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breeds great thirst when it is not nourished with devotion, and watered with mercy. 3:
What great pain is taken to get trèafure; what care to preserve it; what fear to lose it, and what sorrow when it is loft! Alas, is there need of fo great covetoufness in life to encounter with fuch extream nakedness in death? We have not the souls of giants, nor the body of a whale. If God will have me poor, muft I endeavour to reverse the decrees of heaven and earth that I may become rich? To whom do we trust the safety of our treasures to ruft, to moths and thieves. Were it not better we fhould in our infirmities depend only on God almighty, and comfort our poverty in him who is only rich; and fo carry our fouls to heaven, where Jesus on the day of his ascension did place our sovereign good ? Only serpents and covetous men defire to leep amongst treasures, as faint Clement faith. But the greateft riches of the world s poverty free from covętousness.
ASPIRATIONS. [Seek thee, O invincible God, within the
abyss of thy brightness, and I see thee throʻ the veil of thy creatures.
Wilt thou be always hidden from me? fhall I never
may so diffuse itself with more authority and profit de mongst those who may be capable to receive it
Your Majesty, having read the original, doth well know that the principal scope of it is to teach the love of God and contempt of this world, with many other principal virtues.
And for the pra&ice of them all, this age could not have hoped for so rare an example to instruct all the great ladies of Christendom, as it hath found in your majesty, as well by your admirable fortitude and perfe&t resignation to God's holy will in all your Majesty's extream affli&tions, dangers and preffures at sea and land, as also by your Majesty's many sacred retirements, in the most holy time of the year, to sprinkle your plea• sures (voluntarily) with fome of that gall which was upon our Saviour's lips when he suffered his bitter passion and death for our fins. Our great divines affirm, that the present sufferings of mount Calvary lead dire&ly to the future glories of mount Tabor,
And therefore, fince your Majesty hath patiently endured so many unjust and rigorous croffes in the mount Calvary of this world, we have reason to hope that our bleffed Saviour hath prepared for your Majesty a most glorious crown in the next, which will never have end. And this shall ever be the inceffant, and fervent Prayer of,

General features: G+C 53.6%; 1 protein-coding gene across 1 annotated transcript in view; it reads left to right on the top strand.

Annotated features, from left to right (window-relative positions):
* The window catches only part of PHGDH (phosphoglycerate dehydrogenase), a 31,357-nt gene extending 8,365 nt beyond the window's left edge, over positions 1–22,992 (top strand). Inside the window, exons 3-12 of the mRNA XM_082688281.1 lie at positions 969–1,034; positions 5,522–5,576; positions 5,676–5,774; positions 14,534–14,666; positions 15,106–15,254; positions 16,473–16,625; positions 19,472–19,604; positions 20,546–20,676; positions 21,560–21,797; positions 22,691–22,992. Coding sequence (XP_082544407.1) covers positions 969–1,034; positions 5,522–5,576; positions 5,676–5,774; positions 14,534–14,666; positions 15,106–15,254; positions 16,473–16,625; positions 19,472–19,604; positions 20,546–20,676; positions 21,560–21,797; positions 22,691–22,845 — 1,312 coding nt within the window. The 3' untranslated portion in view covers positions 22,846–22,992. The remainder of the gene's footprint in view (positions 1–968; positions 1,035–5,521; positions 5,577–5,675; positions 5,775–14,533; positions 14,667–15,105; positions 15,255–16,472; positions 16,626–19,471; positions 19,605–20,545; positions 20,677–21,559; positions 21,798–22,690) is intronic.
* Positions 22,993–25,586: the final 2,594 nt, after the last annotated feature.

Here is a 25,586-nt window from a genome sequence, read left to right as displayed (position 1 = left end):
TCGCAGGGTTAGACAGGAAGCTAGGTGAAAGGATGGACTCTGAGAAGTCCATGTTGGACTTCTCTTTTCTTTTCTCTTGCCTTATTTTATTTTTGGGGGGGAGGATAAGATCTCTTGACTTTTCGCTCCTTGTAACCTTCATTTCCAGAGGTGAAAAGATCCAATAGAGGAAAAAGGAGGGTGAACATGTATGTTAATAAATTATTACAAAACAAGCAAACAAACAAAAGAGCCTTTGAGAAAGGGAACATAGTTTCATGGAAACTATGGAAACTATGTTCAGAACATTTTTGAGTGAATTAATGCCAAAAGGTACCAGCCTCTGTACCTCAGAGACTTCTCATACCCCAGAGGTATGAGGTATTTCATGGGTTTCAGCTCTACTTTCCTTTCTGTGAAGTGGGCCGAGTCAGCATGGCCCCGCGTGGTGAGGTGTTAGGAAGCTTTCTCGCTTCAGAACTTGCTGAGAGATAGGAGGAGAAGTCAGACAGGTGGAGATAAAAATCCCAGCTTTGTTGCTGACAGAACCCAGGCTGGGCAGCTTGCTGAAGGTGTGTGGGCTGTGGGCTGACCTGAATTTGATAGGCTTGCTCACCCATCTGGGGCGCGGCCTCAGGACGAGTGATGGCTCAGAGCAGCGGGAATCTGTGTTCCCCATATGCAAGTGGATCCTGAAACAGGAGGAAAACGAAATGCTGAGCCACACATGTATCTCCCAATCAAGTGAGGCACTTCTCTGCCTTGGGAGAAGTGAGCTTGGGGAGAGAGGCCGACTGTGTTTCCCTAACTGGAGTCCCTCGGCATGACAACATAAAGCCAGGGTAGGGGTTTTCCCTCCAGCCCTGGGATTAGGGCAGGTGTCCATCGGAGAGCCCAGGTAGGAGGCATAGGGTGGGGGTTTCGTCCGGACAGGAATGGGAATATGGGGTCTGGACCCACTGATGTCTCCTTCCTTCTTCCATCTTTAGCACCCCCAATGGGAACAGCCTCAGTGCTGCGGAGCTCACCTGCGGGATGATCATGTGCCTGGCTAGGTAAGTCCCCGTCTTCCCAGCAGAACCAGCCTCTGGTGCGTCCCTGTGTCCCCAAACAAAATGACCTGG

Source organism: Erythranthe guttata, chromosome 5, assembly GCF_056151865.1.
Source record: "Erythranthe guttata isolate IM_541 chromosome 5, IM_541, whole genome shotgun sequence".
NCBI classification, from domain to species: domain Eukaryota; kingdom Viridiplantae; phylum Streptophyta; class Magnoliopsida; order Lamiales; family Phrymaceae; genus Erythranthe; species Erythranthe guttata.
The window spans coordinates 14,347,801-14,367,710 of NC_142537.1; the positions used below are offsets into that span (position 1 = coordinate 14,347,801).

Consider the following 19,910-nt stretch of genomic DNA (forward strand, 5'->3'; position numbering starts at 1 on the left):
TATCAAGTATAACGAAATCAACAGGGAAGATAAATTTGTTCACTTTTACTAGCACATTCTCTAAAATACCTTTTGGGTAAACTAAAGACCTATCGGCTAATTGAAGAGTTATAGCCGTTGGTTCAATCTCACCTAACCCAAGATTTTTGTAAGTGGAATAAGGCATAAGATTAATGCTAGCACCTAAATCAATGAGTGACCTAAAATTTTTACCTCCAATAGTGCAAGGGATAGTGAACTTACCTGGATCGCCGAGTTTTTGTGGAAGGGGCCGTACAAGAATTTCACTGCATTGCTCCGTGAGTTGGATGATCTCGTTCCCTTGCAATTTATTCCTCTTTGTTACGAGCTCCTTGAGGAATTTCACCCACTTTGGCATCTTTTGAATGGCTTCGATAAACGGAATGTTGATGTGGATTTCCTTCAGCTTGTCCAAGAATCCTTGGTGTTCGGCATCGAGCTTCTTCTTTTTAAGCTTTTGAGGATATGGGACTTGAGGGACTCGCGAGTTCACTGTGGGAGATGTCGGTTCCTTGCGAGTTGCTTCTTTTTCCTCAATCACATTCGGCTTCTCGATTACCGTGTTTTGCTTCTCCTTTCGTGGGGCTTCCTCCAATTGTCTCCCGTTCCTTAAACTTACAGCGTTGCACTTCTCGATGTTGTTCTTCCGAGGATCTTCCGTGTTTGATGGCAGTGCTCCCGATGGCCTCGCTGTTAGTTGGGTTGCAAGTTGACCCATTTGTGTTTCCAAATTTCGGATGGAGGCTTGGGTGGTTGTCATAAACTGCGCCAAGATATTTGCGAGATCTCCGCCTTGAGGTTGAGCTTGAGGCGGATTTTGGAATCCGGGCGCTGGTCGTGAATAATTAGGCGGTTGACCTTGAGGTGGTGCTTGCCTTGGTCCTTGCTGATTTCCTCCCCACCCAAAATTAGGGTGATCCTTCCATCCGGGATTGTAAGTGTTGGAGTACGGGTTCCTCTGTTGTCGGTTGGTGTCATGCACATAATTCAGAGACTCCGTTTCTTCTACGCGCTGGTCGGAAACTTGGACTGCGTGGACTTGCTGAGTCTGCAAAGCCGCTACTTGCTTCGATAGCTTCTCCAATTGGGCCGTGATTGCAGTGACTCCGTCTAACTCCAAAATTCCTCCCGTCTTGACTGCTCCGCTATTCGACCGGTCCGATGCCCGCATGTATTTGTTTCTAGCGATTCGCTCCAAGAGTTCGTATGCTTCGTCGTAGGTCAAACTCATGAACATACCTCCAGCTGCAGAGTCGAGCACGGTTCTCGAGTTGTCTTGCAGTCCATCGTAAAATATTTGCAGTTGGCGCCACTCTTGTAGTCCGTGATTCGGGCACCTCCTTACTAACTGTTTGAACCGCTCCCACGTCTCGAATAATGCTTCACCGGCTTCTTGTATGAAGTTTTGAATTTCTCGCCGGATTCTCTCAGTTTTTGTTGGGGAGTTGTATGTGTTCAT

Most humbly devoted beadsman,
For the first day, upon the confideration
of Afbes. Thou art duft, and to dust thou fhalt return.
T is an excellent way to begin Lent with the confderation of dust, whereby nature gives us beginning;
and by the same death shall put an end to all our worldly vanities. There is no better way to abate and humble the proudest of all creatures, than to represent his beginning and end. The middle part of our life, like a kind of Proteus, takes
upon it several shapes not understood by others; but the first and laft parts of it deceive no man; for they do both begin and end in dult. It is a strange thing that man, knowing well what he hath been, and what he must be, is not confounded in himself, by observing the pride of his own life and the great disorder of his passions. The end of all other creatures is less deform'd than that of man. Plants in their death retain some pleasing smell of their bodies : the little rose buries itself in her natural sweetness and carnation colour. Many creatures at their death leave us their teeth, horns, feathers, skins ; of which we make great use : others, after death, are served up in filver and golden dishes, to feed the greatest persons of the world. Only man's dead carcase is good for nothing but to feed worms; and yet he often retains the presumptuous pride of a giant, by the exorbitance of his heart; and the cruel nature of a murderer, by the furious rage of his revenge. Surely that man must either be stupid by nature, or most wicked by his own election, who will not correct and amend himself, having still before his eyes ashes for his glass and death for his mistress.
2. This consideration of dust is an excellent remedy to curevice, and assured part against temptation. St. Paulinus faith excellently well, that holy Job was free from all temptations when he was placed upon the Inoke and duft of his humility. He that lies
upon the ground can fall no lower ; but may contemplate all above him, and meditate how to raise himself by the hand of God, which pulls down the proud and exalts the humble. Is a man tempted with pride ? the consideration of afhes will humble him. Is a man burnt with wanton love ? (which is a direct fire) fire cannot consume ashes. Is he persecuted with covetousness ? alhes make the greatest leeches and bloodsuckers cast their gorges. Every thing gives way to this unvalued thing, because God is pleased to draw the instruments of his power out of the objects of our infirmities.
3. If we knew how to use rightly the meditation of death, we should there find the streams of life. All the world together is of no estimation to him that rightly knows the true value of a just man's death. It would be necessary that they who are taken with the curiosity of tulips, should set in their gardens a plant callid Naple, which carries a flower that perfectly resembles a death's head : and if the other tulips please their senses, that will instruct their reason. Before our last death we should die many other deaths, by forsaking all those creatures and affections which lead us to fin. We Ihould resemble those creatures, facred to